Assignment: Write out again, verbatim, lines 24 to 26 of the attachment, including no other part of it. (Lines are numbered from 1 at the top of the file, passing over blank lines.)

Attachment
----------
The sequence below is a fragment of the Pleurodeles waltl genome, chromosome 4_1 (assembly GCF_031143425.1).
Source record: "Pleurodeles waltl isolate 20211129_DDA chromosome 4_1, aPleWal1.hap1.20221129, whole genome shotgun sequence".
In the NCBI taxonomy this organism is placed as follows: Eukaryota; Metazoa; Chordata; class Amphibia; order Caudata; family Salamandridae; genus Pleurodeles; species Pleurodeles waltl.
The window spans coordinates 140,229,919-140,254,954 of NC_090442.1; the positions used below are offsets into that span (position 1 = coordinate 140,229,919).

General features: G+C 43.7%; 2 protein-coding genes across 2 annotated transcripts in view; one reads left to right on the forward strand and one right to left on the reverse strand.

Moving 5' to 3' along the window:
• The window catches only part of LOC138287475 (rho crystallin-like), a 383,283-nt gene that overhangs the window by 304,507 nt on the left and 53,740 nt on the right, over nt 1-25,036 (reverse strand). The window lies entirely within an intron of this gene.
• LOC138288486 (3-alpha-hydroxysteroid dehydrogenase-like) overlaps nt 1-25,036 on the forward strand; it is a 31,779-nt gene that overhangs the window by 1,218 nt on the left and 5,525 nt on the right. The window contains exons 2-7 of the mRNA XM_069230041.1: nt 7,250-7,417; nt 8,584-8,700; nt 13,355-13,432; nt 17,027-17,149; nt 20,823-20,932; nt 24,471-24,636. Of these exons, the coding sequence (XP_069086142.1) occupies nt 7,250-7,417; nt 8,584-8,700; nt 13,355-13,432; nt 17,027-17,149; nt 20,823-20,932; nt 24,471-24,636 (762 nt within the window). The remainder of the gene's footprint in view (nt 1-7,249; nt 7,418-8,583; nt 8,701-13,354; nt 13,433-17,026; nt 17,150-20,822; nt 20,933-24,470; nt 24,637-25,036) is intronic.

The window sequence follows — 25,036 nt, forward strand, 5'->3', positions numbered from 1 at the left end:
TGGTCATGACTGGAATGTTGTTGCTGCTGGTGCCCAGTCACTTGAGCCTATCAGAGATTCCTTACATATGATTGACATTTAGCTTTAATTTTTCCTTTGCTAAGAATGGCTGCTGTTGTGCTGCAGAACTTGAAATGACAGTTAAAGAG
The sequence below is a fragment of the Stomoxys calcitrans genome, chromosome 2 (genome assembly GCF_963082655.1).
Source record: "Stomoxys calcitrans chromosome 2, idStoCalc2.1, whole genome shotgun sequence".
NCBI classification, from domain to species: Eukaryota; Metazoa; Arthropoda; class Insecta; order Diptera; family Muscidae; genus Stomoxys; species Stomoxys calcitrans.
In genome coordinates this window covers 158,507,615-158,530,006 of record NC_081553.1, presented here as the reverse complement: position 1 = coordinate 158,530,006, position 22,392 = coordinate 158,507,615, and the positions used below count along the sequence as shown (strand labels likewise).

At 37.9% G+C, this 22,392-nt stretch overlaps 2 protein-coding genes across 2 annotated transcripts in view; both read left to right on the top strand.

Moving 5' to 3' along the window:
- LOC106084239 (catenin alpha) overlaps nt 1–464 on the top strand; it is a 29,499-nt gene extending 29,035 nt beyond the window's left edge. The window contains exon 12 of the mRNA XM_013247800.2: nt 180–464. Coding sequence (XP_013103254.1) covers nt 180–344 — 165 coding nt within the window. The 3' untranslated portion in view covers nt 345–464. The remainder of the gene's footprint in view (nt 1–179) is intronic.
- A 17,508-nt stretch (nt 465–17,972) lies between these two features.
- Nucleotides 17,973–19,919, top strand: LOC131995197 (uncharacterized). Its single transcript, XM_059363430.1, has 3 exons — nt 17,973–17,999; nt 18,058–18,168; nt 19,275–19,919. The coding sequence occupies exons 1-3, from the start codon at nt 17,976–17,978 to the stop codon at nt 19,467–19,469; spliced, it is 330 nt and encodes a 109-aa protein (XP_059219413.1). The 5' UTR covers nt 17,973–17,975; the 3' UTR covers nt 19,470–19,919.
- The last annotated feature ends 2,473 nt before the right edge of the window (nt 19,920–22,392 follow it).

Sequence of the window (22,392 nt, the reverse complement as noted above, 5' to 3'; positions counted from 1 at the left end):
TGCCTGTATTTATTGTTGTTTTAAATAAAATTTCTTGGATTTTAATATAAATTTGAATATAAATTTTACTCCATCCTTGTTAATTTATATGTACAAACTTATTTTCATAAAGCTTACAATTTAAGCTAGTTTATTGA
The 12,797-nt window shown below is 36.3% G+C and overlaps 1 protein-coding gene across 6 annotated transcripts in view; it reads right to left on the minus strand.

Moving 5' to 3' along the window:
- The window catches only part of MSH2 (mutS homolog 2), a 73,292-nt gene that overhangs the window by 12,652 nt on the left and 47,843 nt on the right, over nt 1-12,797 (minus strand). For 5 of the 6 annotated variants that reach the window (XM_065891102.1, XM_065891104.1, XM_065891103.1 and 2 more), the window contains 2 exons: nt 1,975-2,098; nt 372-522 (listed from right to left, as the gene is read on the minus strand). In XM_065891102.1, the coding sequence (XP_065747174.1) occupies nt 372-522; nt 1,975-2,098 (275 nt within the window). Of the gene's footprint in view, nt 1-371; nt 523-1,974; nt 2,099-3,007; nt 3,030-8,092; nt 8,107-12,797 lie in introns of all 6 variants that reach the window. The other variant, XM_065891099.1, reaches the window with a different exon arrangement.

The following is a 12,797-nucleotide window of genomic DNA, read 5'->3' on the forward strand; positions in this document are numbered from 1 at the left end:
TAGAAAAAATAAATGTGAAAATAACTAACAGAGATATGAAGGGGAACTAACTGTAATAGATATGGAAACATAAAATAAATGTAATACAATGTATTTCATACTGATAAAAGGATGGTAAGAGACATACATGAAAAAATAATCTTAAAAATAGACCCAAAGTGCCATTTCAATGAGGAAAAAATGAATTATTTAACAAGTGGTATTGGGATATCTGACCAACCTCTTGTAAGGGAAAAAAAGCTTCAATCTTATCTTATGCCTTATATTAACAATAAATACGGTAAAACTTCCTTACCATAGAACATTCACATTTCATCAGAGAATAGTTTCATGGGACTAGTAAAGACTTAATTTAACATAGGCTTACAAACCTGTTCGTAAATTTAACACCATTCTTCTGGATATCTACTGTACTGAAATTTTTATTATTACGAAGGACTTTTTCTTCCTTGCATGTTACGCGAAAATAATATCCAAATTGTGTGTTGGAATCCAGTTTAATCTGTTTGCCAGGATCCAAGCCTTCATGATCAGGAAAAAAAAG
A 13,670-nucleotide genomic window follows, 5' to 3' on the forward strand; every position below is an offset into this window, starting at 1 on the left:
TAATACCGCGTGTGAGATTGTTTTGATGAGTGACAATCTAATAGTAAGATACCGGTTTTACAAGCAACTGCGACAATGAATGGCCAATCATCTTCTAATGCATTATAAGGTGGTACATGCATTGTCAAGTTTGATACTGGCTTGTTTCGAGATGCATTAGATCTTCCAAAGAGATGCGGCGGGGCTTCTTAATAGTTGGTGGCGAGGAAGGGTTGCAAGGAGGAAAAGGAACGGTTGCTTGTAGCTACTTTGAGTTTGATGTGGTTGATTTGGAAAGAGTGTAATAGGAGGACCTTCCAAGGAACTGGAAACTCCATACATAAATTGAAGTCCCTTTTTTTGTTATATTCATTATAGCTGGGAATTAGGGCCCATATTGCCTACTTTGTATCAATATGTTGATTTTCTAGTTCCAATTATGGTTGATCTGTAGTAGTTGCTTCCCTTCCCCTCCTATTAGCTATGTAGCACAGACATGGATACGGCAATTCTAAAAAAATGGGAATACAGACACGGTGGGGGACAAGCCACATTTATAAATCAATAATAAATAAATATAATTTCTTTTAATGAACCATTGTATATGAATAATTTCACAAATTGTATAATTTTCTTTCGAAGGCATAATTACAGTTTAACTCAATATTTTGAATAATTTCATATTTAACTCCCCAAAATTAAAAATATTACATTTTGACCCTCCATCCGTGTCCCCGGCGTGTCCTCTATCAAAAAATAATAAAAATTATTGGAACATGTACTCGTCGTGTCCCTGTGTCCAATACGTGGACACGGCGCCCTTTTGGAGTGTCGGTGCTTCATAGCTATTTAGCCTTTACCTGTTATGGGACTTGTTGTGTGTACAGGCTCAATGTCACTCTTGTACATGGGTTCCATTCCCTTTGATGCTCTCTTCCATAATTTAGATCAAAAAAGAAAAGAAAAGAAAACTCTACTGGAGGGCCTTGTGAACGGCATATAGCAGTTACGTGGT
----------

Moving 5' to 3' along the window:
- The window catches only part of MSH2 (mutS homolog 2), a 73,292-nt gene that overhangs the window by 12,652 nt on the left and 47,843 nt on the right, over nt 1-12,797 (minus strand). For 5 of the 6 annotated variants that reach the window (XM_065891102.1, XM_065891104.1, XM_065891103.1 and 2 more), the window contains 2 exons: nt 1,975-2,098; nt 372-522 (listed from right to left, as the gene is read on the minus strand). In XM_065891102.1, the coding sequence (XP_065747174.1) occupies nt 372-522; nt 1,975-2,098 (275 nt within the window). Of the gene's footprint in view, nt 1-371; nt 523-1,974; nt 2,099-3,007; nt 3,030-8,092; nt 8,107-12,797 lie in introns of all 6 variants that reach the window. The other variant, XM_065891099.1, reaches the window with a different exon arrangement.

The following is a 12,797-nucleotide window of genomic DNA, read 5'->3' on the forward strand; positions in this document are numbered from 1 at the left end: